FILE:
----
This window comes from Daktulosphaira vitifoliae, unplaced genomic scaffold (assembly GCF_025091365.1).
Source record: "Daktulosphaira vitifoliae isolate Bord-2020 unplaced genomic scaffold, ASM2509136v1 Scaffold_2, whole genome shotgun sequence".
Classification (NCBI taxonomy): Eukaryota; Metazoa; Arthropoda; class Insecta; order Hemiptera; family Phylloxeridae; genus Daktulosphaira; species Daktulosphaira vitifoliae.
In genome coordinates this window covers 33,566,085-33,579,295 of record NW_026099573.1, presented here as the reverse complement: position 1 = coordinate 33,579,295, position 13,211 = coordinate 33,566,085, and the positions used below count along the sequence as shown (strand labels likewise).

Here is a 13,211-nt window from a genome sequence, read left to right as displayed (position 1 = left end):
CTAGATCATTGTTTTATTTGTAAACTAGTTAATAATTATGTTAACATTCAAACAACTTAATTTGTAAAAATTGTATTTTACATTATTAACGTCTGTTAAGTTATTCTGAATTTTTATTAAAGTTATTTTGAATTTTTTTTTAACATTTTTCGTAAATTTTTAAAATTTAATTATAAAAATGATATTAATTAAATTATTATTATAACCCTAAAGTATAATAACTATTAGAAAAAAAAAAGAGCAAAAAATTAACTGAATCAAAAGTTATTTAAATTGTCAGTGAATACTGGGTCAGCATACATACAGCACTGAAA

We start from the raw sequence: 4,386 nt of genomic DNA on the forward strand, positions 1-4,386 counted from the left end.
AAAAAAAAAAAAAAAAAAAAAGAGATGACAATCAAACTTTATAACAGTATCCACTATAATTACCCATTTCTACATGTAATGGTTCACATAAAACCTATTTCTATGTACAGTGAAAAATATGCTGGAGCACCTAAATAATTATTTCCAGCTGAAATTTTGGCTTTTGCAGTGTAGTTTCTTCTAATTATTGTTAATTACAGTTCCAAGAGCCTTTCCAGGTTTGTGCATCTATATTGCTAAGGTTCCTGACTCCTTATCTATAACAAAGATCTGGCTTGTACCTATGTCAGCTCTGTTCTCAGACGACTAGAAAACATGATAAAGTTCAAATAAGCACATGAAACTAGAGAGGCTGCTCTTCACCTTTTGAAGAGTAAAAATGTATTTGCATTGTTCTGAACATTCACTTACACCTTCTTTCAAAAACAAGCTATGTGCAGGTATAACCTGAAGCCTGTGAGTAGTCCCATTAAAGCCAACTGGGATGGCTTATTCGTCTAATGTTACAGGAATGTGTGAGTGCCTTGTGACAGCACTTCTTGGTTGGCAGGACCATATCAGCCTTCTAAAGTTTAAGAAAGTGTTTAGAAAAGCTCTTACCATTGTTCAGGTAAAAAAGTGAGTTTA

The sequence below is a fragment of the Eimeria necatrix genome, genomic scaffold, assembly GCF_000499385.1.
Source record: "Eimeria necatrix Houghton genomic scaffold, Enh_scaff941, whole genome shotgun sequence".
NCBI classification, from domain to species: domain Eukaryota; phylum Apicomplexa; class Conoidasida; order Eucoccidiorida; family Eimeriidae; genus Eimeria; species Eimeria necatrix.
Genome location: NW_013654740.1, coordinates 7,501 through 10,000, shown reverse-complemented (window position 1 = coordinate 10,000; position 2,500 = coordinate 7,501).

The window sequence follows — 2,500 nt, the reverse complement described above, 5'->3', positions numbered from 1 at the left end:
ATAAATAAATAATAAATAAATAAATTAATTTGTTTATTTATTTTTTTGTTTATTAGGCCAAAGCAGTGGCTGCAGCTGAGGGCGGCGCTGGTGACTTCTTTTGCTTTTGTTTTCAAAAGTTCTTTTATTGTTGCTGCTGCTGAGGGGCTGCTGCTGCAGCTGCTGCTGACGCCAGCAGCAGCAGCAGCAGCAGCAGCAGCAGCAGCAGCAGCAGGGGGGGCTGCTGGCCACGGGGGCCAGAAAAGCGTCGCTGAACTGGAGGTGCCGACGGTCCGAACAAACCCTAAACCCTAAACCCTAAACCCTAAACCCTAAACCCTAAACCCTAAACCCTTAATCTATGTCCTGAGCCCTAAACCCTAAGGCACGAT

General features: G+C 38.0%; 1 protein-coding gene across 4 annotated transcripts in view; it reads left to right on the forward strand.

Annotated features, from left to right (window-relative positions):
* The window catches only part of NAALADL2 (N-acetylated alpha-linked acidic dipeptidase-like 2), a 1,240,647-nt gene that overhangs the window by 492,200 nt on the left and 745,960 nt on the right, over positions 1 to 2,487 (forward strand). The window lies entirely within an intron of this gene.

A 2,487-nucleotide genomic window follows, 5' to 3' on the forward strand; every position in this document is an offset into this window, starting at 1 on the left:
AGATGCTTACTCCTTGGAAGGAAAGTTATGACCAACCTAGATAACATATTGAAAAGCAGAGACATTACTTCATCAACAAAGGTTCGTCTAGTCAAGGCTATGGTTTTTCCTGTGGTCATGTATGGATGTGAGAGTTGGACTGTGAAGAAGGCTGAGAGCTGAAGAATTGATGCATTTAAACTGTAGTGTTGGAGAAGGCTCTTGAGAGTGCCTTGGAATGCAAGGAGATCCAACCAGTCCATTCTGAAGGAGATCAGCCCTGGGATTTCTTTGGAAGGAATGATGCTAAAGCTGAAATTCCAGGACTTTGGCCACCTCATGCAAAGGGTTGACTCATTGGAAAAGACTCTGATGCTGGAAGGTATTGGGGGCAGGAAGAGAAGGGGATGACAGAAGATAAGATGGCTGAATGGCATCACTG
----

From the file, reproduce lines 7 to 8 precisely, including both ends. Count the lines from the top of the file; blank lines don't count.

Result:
We start from the raw sequence: 4,386 nt of genomic DNA on the forward strand, positions 1-4,386 counted from the left end.
AAAAAAAAAAAAAAAAAAAAAGAGATGACAATCAAACTTTATAACAGTATCCACTATAATTACCCATTTCTACATGTAATGGTTCACATAAAACCTATTTCTATGTACAGTGAAAAATATGCTGGAGCACCTAAATAATTATTTCCAGCTGAAATTTTGGCTTTTGCAGTGTAGTTTCTTCTAATTATTGTTAATTACAGTTCCAAGAGCCTTTCCAGGTTTGTGCATCTATATTGCTAAGGTTCCTGACTCCTTATCTATAACAAAGATCTGGCTTGTACCTATGTCAGCTCTGTTCTCAGACGACTAGAAAACATGATAAAGTTCAAATAAGCACATGAAACTAGAGAGGCTGCTCTTCACCTTTTGAAGAGTAAAAATGTATTTGCATTGTTCTGAACATTCACTTACACCTTCTTTCAAAAACAAGCTATGTGCAGGTATAACCTGAAGCCTGTGAGTAGTCCCATTAAAGCCAACTGGGATGGCTTATTCGTCTAATGTTACAGGAATGTGTGAGTGCCTTGTGACAGCACTTCTTGGTTGGCAGGACCATATCAGCCTTCTAAAGTTTAAGAAAGTGTTTAGAAAAGCTCTTACCATTGTTCAGGTAAAAAAGTGAGTTTA